The debate on extending the Bush tax cuts has begun. Those opposed to extension argue that the cuts would greatly increase the federal deficit.
The first thing to note is that extending all the 2001 and 2003 tax cuts would lose the government about $216 billion a year in 2012 and rising amounts after that (see page 16). By contrast, federal spending in 2011 will be almost $2 trillion higher than in 2001 when the first Bush tax cuts were passed. Thus, in a rough sense, spending increases have had a nine times greater impact on our changed budget situation since 2001 than have tax cuts.
How big were the Bush tax cuts compared to previous tax legislation? One way to compare different tax bills is to look at the initial projections of the effects when they were passed. I assembled the figure below based on official scores of past tax legislation, as reported by the CBO at the time. The revenue effects of each tax bill are measured over the first five years as a share of GDP.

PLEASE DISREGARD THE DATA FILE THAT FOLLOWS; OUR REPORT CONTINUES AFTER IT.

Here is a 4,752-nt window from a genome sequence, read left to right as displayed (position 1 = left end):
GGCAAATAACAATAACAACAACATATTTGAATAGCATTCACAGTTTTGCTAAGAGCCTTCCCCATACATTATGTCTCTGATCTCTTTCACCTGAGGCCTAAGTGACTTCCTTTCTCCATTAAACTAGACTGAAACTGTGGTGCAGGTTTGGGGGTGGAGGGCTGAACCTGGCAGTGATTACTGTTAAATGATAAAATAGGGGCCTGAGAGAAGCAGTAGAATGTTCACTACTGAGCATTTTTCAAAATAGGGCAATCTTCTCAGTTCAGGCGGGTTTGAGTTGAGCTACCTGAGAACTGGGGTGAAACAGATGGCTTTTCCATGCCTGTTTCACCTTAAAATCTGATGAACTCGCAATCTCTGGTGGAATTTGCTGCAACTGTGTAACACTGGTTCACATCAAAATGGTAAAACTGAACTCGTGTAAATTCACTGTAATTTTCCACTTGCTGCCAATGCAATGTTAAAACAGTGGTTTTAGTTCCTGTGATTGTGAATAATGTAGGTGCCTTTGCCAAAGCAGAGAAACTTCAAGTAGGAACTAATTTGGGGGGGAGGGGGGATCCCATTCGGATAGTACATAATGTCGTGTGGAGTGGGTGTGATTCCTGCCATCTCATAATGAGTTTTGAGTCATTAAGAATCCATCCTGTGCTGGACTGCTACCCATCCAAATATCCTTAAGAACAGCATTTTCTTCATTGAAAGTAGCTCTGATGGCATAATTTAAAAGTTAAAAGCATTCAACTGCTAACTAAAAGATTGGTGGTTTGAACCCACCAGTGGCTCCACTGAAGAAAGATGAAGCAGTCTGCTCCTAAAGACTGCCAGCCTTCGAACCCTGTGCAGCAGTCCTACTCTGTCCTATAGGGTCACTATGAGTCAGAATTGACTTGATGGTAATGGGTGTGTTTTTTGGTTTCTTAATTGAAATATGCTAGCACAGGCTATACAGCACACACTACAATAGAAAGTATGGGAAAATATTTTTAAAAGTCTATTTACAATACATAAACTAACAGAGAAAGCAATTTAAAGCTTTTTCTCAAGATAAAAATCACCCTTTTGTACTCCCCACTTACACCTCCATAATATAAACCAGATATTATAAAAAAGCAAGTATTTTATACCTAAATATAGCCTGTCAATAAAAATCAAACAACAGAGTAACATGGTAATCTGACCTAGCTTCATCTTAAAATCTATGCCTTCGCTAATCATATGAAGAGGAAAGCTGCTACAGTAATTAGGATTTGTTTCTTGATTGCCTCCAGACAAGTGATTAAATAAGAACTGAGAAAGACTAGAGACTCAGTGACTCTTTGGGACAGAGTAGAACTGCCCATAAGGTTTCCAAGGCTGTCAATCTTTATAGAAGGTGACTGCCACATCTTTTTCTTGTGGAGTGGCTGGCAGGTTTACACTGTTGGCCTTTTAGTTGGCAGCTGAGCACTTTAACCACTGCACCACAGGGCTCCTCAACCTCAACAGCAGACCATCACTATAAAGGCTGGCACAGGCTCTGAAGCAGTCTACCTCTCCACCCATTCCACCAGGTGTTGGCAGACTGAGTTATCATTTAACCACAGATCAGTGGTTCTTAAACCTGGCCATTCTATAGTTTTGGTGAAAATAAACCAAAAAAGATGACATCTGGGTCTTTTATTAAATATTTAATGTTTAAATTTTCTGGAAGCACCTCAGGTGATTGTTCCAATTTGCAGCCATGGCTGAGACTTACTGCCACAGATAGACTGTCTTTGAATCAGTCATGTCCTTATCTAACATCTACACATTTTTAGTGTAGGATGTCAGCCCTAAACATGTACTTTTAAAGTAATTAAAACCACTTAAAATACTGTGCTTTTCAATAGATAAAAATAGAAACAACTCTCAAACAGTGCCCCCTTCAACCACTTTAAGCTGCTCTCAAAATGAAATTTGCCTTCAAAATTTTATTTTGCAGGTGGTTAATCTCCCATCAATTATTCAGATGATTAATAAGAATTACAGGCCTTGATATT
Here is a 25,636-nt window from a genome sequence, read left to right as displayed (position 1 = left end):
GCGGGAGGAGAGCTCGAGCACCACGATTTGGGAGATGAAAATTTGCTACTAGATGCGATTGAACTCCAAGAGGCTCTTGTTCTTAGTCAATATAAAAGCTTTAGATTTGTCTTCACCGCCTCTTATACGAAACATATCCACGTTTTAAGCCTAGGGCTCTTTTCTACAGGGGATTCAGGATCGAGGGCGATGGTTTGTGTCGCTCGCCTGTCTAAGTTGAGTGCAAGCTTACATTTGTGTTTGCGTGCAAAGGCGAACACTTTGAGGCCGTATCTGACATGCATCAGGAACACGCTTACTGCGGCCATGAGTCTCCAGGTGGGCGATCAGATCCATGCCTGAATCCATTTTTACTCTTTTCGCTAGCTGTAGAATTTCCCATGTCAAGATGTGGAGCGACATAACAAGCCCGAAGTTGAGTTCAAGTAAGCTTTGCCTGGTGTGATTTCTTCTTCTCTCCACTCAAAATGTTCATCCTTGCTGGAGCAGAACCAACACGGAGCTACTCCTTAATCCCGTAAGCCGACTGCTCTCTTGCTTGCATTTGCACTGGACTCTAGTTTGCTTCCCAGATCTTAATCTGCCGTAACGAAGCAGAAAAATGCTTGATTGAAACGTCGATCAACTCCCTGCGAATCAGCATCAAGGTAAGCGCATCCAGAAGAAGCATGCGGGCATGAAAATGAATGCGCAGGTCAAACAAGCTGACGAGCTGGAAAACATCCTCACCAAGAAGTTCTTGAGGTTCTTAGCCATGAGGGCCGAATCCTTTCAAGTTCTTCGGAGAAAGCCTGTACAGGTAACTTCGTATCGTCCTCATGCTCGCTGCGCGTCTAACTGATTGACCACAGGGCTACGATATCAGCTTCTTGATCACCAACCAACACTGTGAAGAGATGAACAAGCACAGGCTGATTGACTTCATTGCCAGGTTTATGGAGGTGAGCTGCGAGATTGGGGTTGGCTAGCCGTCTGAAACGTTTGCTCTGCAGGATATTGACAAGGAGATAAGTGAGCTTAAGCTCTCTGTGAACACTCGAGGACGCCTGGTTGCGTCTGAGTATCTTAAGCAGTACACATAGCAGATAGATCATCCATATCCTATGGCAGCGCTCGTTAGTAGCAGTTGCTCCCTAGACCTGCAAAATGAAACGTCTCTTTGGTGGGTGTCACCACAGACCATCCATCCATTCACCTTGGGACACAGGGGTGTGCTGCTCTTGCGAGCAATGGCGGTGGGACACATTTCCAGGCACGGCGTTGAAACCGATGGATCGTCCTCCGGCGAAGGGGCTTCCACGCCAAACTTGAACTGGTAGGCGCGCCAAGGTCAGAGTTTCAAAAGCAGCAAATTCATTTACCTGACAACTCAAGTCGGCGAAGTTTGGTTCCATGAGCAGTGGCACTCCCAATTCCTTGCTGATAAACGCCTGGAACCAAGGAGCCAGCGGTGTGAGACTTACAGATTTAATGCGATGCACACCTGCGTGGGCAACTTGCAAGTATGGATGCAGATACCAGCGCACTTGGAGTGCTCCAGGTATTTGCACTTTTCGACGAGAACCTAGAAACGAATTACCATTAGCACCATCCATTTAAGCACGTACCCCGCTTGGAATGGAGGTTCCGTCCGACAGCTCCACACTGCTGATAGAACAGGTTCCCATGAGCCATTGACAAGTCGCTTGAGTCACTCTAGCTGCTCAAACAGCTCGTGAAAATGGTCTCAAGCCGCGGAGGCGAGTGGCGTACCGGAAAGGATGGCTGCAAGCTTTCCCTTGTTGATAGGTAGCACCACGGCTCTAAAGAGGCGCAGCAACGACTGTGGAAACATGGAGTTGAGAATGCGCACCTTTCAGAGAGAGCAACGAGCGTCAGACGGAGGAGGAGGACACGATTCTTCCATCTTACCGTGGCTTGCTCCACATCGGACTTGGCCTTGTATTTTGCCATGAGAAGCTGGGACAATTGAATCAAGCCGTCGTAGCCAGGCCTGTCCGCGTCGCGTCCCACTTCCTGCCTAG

The figure shows that the Bush tax cuts were small compared to the Reagan tax cuts of 1981. The Revenue Act of 1978 was also a big tax cut. Note that the Tax Reform Act of 1986 was scored as being revenue neutral, and thus isn’t shown.
The figure also shows that the combined effect of tax cuts from 1997 forward were not large enough to offset the tax hikes under Reagan and the first Bush between 1982 and 1993.
I have a detailed discussion of federal tax policy between 1994 and 2004, here.